How this Political Agnostic came to see the light.
I’m not well versed in politics. I’m not registered with a political party. I’ve generally mistrusted politicians and demonstrated that mistrust with apathy towards—and abstinence from—political participation.
I voted for President Obama in 2008 (still have the sticker). Honestly, it’s the only vote I’ve ever cast. In 2012 I didn’t vote for the President (though I leaned toward Mitt). I declared myself “politically agnostic,” that is, unsure I believed in the political process at all. So this year I think it’s been surprising to the handful of friends who pay attention to me on social media to find that I’m all about that Bernie. Like, actively sharing news articles about a politician. It’s weird for me. I’ve donated. Twice.
I believe in [Bernie Sander’s] integrity regarding his vision for the United States.
So I wanted to explain the reasons I’m voting for Bernie Sanders. I don’t have a personal stake in some of his positions. I have a lot of feelings about others. Generally speaking I support his vision for the United States. More importantly, I believe in his integrity regarding his vision for the United States. Here’s why:
Most politicians treat voter turnout like a very sharp knife. It needs to be handled carefully: get the right kind of turnout at the right time. But Bernie is pro-vote. As a user experience designer, I understand how easy it is to influence people to do (or not do) something simply by making the process more or less difficult. Wading into the political bogland that determines the course of our nation is demoralizing enough: voting should not be a complicated, “earned” privilege on top of that. It’s ease and fairness should be something the United States holds up with pride.
I’ve heard some people make vague variations of the argument that voting is so important it shouldn’t be such a given. It should be revered, and thus it should require some effort. Who prescribes the measures to determine how much effort is required? A committee? Our elected representatives? In as far as we have measures in place to filter who can or cannot vote, just so far will there be people abusing such measures to limit the vote in their favor.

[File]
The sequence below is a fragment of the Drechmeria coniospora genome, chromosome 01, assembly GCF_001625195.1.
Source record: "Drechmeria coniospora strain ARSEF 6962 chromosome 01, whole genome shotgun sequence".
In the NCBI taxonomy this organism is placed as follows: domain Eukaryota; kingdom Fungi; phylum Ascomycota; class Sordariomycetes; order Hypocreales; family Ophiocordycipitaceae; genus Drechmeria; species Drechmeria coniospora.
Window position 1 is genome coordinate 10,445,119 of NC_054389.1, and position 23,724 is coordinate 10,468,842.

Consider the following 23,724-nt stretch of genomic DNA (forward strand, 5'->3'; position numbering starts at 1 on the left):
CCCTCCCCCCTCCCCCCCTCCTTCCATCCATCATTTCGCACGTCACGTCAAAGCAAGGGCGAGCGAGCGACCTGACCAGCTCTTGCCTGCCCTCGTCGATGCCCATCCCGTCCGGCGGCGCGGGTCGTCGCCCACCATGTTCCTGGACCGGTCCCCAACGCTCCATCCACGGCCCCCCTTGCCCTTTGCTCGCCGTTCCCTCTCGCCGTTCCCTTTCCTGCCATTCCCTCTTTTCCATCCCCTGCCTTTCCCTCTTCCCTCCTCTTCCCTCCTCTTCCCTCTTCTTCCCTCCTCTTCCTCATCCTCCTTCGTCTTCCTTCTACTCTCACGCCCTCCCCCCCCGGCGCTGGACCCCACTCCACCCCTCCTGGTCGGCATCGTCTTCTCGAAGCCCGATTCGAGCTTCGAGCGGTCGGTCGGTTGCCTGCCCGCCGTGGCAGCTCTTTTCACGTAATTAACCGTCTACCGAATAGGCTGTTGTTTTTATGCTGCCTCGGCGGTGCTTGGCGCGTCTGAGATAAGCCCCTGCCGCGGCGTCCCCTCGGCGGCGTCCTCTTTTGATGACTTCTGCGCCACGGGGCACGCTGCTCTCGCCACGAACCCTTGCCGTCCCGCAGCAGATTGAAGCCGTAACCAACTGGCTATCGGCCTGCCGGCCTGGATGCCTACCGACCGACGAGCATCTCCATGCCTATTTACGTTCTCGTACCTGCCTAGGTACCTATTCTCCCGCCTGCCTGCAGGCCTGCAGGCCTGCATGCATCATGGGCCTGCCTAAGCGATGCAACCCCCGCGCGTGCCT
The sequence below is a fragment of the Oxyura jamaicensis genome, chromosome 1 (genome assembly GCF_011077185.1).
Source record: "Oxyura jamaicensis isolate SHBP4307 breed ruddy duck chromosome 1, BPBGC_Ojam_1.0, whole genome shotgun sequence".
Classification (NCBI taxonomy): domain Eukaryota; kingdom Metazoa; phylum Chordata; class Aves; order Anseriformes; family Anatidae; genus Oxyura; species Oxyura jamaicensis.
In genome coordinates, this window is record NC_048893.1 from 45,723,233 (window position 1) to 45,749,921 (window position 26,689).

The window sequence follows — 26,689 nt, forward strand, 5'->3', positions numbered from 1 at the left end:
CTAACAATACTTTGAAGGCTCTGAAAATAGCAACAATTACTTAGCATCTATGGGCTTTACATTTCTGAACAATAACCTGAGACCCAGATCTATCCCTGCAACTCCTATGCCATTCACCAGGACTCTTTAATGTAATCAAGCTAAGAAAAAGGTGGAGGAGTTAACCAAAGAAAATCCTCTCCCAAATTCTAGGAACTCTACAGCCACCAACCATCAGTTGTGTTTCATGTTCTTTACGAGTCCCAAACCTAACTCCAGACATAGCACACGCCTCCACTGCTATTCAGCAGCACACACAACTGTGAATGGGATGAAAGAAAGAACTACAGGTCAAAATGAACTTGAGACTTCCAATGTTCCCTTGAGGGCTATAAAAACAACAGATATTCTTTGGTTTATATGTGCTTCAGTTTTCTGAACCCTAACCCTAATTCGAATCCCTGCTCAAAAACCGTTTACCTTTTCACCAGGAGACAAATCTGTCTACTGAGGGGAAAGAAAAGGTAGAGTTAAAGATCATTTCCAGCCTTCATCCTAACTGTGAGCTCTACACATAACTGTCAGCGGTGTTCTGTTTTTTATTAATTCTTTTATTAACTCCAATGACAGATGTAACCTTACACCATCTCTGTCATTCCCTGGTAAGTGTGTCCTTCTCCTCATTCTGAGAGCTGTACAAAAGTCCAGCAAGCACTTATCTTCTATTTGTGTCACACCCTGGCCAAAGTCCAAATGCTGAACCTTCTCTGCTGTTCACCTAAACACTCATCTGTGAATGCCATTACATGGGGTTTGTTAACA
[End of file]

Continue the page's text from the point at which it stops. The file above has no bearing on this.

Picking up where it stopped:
For the sake of the same principle, we should do all we can to make sure that voices have equal weight.
FDR had the “advantage” of a congress desperate to save the country from ruin. I am not naive (in the following respect): I understand that our nation’s current congress is prioritizing our people’s wellbeing far below a lot of less noble interests. But the period of economic equality that FDR helped usher in spanned decades — the 1940s through the 1960s saw the largest middle class in our nation’s history.
Bernie Sanders has earnestly championed a similar approach to the american economy. Namely, investing in our population instead of financial institutions. Do you realize that our banking system ground us into a recession and then strong armed $700 billion dollars out of the government in the ensuing panic? And that $700 billion is a laughably conservative figure of what the people have paid for the 2008 financial collapse.
To the people who are fond of pointing out that the people supporting Bernie Sanders just don’t understand how economies work I emphatically declare: neither do you.
You do not understand how economies work for the majority. Your current towing-the-line on economic theory amounts to an understanding of how economies work for a small, unscrupulous minority. The evidence is fresh.
Senator Sanders is the only candidate who is willing to see the problem of how badly our economy is failing the majority. And it’s not a matter of him identifying a trending social issue. This is where we return to the integrity of his vision. He has been railing against the issue for 30 years.